Government

Democratic leaders promise nominee will offer 'stark' contrast to Trump

Iowa Democratic Party Chair Troy Price speaks in May 2018 in Cedar Rapids. He and the chairman of the New Hampshire Democratic Party spoke to reporters on Tuesday about the Democrats seeking the party’s presidential nomination, saying any of them would be better than President Donald Trump, who kicks off his re-election campaign tonight in Florida. (Gazette photo)
Iowa Democratic Party Chair Troy Price speaks in May 2018 in Cedar Rapids. He and the chairman of the New Hampshire Democratic Party spoke to reporters on Tuesday about the Democrats seeking the party’s presidential nomination, saying any of them would be better than President Donald Trump, who kicks off his re-election campaign tonight in Florida. (Gazette photo)

Democratic leaders in Iowa and New Hampshire don’t know who it will be, but they’re confident their 2020 Democratic presidential nominee will present a strong contrast to President Donald Trump’s trail of broken promises.

“We’re excited to literally have dozens of presidential candidates crisscrossing this state,” Iowa Democratic Party Chairman Troy Price said just nine days after hosting 19 of those hopefuls in Cedar Rapids. “To be honest, the difference between any Democrat running now versus Donald Trump could not be more stark.”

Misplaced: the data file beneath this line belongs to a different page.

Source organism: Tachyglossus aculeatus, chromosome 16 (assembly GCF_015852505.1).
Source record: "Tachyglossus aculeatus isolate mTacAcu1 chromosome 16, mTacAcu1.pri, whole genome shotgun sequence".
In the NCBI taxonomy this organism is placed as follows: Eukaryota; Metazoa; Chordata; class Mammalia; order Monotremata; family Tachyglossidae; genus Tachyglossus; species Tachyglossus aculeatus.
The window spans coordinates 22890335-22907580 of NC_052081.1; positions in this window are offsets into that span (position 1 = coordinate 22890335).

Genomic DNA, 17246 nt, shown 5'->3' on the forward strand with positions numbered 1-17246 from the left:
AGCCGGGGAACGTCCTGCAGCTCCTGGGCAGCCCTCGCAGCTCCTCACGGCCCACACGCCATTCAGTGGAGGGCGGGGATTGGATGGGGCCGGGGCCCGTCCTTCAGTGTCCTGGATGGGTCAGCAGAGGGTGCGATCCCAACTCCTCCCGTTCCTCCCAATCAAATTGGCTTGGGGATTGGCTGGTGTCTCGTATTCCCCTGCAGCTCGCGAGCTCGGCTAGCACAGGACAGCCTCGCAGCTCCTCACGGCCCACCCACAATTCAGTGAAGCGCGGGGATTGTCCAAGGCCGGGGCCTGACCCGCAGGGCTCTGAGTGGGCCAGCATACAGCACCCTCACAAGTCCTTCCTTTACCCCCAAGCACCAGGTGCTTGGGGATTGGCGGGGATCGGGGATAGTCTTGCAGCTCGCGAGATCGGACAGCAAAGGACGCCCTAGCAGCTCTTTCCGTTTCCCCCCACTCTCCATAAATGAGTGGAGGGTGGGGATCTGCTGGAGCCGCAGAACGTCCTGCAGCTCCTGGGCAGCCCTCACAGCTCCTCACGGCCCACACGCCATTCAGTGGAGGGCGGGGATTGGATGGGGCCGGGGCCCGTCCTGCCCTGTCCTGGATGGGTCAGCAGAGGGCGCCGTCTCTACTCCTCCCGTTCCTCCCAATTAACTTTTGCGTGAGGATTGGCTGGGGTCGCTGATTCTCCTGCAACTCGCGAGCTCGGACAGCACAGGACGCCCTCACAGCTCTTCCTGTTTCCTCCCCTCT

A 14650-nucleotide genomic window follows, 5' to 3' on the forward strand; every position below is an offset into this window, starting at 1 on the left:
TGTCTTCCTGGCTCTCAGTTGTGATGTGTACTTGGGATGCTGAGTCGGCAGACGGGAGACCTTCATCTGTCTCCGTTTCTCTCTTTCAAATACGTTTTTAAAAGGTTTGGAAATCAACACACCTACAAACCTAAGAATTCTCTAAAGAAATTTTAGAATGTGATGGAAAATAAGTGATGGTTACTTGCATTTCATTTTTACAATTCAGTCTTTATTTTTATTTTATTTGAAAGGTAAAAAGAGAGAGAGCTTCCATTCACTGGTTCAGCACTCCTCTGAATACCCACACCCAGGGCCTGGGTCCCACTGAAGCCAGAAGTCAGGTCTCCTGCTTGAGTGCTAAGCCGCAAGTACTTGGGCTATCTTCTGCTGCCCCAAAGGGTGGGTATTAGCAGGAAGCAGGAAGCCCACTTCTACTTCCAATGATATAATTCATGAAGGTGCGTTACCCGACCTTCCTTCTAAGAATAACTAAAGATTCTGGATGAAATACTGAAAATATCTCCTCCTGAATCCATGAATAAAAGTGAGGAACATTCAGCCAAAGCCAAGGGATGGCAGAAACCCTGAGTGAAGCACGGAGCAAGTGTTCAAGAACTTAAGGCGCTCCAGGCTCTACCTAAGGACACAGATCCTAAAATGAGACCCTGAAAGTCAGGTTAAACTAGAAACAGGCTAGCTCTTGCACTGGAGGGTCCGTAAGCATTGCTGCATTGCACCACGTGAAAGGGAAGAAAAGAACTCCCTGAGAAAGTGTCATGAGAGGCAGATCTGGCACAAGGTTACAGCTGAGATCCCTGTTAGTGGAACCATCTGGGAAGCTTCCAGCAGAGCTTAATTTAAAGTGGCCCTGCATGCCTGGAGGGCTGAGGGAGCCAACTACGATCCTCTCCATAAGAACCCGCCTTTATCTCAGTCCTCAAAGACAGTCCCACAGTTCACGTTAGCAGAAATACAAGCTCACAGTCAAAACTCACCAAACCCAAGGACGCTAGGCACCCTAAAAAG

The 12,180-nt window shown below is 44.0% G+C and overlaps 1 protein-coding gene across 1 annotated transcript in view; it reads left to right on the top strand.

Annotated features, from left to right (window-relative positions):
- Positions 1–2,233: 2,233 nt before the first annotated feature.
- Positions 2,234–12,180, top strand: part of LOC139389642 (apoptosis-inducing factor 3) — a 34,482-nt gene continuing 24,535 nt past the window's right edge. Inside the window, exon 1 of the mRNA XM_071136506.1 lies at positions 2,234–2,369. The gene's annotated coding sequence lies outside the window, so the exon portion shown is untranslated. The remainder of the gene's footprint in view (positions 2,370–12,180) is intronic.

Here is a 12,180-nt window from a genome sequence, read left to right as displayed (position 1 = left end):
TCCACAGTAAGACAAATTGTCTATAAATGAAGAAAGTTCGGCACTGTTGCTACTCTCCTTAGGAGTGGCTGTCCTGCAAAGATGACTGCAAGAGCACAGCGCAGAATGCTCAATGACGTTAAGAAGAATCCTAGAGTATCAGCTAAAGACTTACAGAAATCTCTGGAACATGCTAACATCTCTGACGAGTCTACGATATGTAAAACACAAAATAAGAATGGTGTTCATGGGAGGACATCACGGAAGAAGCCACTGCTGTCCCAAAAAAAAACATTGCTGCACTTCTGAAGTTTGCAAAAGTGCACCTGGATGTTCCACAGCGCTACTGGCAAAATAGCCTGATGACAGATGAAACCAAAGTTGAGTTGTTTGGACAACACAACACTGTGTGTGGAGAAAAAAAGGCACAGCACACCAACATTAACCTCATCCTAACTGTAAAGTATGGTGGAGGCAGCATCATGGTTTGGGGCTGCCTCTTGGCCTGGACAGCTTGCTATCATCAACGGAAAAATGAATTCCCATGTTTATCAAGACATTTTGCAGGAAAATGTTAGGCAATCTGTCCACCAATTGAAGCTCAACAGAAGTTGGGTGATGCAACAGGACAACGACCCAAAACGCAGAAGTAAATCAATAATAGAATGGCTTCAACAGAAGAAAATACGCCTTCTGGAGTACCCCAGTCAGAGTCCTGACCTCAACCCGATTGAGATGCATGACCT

Price and New Hampshire Democratic Party Chairman Ray Buckley, who was at the June 9 Iowa Democrats’ Hall of Fame candidate forum, made their comments on a conference call with reporters ahead of Trump’s re-election campaign kickoff tonight in Florida.

“While we’re still in the midst of this very competitive and exciting first-in-the-nation presidential primary,” Buckley said, “no matter who our Democratic nominee is, they will fight for all Americans.”

Trump’s policies have “only worked for those who already at the top,” he said. “For the ultrawealthy, big corporations and lobbyists, there’s no question Trump has made America great. But for the middle class, he made campaign promises that he simply didn’t keep.”

In Iowa, Price said, voters are talking about rebuilding the middle class, about making college more affordable and ensuring access to affordable quality health care.

Trump, who carried Iowa in 2016 after the state supported Barack Obama in the previous two elections, was in the state last week to tour an ethanol plant and attend a Republican Party of Iowa fundraiser. Democrats seeking the 2020 nomination have spent nearly 400 days in Iowa.

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Trump’s trade policies and tariffs have crippled the Iowa agricultural sector, hurting not only farmers, but rural communities, Price said. Iowa farmers carry the highest level of agriculture debt in the country and stand to lose $2.2 billion in profits as a result of Trump’s policies.

“So no matter who secures the Democratic nomination for president, we already know that the person will be focused on creating opportunities for Americans, not just 1 percent, because that’s what Democrats believe in and that’s what Democrats have fought for,” Price said.

• Comments: (319) 398-8375; james.lynch@thegazette.com

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